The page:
Mergers and restructurings are poised to rise in the global higher education sector in the coming years as the growing demand, increasing competition, and evolving funding models cause universities and governments to rethink their strategy. That is the prediction of a Moody’s Investor Service report, titled Global Higher Education Faces Period of Significant Transition, released on 23 February. The report notes that while demand for higher education will grow based on the enhanced career prospects and earnings offered by advanced education, universities will grapple with increased competition for students, faculty, research funding and philanthropy as a consequence of globalisation and new delivery models.
The credit agency predicts that due to competing budgetary priorities, governments will be unable to fund higher education places to meet expanding enrolments, and students will bear a larger share of the costs over time. At the same time, many universities will be facing rising fixed costs as they take on the infrastructure costs previously covered by their governments, as well as rising pension and other post-employment benefit costs related to an aging university workforce. The funding squeeze will force more universities to pursue mergers and restructurings to achieve economies of scale and improve efficiency. The benefits of mergers include increased enrolment, size and broader range of academic programmes offered. According to the predictions, mergers of public universities will most likely be driven by governments, rather than individual universities, in part because of the political pressure to maintain public universities. Meanwhile, some private institutions with weak brand recognition will not withstand increasing competition and will be forced into closures.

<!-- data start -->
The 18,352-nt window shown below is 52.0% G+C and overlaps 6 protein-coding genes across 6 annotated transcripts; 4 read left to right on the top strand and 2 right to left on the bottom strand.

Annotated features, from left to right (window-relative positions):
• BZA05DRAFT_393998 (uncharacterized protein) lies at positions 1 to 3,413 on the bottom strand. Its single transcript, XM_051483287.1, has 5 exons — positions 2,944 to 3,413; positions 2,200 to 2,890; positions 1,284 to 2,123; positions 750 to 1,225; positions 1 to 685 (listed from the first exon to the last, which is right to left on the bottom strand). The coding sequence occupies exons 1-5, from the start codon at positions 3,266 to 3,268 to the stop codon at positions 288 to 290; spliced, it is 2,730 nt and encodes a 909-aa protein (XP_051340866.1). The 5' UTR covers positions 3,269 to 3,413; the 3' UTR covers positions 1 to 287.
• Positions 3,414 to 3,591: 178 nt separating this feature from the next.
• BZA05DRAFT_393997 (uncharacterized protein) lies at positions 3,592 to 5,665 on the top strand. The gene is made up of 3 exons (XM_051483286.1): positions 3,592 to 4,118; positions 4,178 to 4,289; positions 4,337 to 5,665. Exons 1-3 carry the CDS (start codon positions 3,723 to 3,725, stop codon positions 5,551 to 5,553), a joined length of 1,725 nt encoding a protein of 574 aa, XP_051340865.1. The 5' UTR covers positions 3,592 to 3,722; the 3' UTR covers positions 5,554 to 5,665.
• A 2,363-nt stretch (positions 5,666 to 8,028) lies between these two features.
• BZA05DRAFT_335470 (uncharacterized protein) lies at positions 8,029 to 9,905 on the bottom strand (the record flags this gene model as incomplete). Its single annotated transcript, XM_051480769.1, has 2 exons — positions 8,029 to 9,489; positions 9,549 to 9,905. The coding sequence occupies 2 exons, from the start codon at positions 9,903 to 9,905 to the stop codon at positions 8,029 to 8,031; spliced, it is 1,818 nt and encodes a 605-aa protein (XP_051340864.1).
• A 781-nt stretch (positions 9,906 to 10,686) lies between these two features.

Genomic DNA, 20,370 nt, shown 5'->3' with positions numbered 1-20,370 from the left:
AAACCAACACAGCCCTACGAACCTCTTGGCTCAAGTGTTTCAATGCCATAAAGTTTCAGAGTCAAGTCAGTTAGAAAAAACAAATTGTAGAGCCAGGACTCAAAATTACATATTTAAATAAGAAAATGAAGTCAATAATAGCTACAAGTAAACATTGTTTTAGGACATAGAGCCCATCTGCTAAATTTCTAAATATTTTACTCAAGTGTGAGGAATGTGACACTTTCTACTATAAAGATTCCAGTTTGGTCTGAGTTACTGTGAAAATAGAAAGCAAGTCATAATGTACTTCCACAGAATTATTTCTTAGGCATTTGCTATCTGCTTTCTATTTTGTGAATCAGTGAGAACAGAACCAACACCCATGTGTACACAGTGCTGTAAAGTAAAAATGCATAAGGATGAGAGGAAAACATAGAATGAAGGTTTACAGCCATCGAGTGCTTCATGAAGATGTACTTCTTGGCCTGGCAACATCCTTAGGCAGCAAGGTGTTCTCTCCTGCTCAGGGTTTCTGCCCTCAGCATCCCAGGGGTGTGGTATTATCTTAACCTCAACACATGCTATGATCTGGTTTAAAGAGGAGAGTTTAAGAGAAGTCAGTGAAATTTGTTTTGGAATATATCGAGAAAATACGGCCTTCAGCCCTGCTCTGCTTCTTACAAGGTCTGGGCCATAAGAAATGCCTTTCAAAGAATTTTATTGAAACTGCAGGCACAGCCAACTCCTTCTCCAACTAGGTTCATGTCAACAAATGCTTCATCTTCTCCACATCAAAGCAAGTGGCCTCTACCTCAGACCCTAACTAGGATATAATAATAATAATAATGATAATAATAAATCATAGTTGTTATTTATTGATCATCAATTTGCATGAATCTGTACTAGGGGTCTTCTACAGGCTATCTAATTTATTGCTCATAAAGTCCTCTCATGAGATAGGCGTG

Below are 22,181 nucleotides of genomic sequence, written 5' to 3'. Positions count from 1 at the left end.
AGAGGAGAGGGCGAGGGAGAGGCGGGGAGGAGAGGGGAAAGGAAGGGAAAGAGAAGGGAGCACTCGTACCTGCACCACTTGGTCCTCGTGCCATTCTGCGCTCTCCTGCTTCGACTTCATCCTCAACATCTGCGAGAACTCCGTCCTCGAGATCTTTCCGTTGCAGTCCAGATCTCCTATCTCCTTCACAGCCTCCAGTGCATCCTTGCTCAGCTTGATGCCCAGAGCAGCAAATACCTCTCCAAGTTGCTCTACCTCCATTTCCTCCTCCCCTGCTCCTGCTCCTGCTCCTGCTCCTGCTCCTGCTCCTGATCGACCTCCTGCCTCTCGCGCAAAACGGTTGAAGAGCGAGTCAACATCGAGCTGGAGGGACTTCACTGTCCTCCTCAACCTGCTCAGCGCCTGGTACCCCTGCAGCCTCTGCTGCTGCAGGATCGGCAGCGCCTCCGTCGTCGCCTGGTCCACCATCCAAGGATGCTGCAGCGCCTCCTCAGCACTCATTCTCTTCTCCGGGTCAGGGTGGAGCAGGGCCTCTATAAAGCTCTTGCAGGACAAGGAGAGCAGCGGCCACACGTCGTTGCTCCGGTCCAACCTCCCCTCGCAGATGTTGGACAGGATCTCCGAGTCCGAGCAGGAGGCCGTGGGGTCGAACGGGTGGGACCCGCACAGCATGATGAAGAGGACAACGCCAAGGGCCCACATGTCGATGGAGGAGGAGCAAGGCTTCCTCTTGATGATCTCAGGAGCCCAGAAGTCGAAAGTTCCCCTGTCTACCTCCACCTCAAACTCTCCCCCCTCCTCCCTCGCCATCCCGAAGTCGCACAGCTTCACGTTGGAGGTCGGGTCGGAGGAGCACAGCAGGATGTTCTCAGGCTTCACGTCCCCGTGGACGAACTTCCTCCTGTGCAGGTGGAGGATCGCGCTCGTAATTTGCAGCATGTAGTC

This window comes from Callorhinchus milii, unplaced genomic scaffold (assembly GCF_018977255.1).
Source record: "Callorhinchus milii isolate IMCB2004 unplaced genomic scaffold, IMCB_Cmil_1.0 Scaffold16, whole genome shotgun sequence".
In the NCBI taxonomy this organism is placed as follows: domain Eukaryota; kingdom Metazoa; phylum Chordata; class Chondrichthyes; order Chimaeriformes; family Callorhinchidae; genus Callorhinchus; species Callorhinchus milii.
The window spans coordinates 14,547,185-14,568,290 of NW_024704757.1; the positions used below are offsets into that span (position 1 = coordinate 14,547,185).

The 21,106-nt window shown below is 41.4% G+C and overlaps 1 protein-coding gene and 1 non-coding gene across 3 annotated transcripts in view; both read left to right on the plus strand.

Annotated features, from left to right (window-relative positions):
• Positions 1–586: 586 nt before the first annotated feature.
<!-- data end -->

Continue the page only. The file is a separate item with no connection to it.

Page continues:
The past 30 years have seen 100 institutional mergers in Europe
, according to the report. Of those, 28 mergers took place between 1985 and 2000, and 92 were carried out between 2000 and 2015.